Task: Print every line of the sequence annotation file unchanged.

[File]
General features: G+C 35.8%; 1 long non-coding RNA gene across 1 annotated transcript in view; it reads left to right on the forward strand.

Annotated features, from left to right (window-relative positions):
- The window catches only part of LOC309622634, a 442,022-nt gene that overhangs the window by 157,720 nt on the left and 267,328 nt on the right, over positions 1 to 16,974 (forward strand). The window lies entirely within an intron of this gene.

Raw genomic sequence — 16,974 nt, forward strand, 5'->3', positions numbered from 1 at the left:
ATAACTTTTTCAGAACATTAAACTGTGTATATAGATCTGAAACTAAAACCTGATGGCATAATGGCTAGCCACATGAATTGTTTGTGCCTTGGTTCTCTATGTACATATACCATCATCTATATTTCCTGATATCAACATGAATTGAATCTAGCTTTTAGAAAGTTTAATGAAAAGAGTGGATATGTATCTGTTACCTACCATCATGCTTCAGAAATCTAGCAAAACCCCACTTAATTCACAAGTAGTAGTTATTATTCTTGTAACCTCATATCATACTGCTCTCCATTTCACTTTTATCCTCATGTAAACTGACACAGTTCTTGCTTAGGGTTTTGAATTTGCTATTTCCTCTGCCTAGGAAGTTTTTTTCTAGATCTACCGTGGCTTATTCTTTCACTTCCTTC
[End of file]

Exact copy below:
General features: G+C 35.8%; 1 long non-coding RNA gene across 1 annotated transcript in view; it reads left to right on the forward strand.

Annotated features, from left to right (window-relative positions):
- The window catches only part of LOC309622634, a 442,022-nt gene that overhangs the window by 157,720 nt on the left and 267,328 nt on the right, over positions 1 to 16,974 (forward strand). The window lies entirely within an intron of this gene.

Raw genomic sequence — 16,974 nt, forward strand, 5'->3', positions numbered from 1 at the left:
ATAACTTTTTCAGAACATTAAACTGTGTATATAGATCTGAAACTAAAACCTGATGGCATAATGGCTAGCCACATGAATTGTTTGTGCCTTGGTTCTCTATGTACATATACCATCATCTATATTTCCTGATATCAACATGAATTGAATCTAGCTTTTAGAAAGTTTAATGAAAAGAGTGGATATGTATCTGTTACCTACCATCATGCTTCAGAAATCTAGCAAAACCCCACTTAATTCACAAGTAGTAGTTATTATTCTTGTAACCTCATATCATACTGCTCTCCATTTCACTTTTATCCTCATGTAAACTGACACAGTTCTTGCTTAGGGTTTTGAATTTGCTATTTCCTCTGCCTAGGAAGTTTTTTTCTAGATCTACCGTGGCTTATTCTTTCACTTCCTTC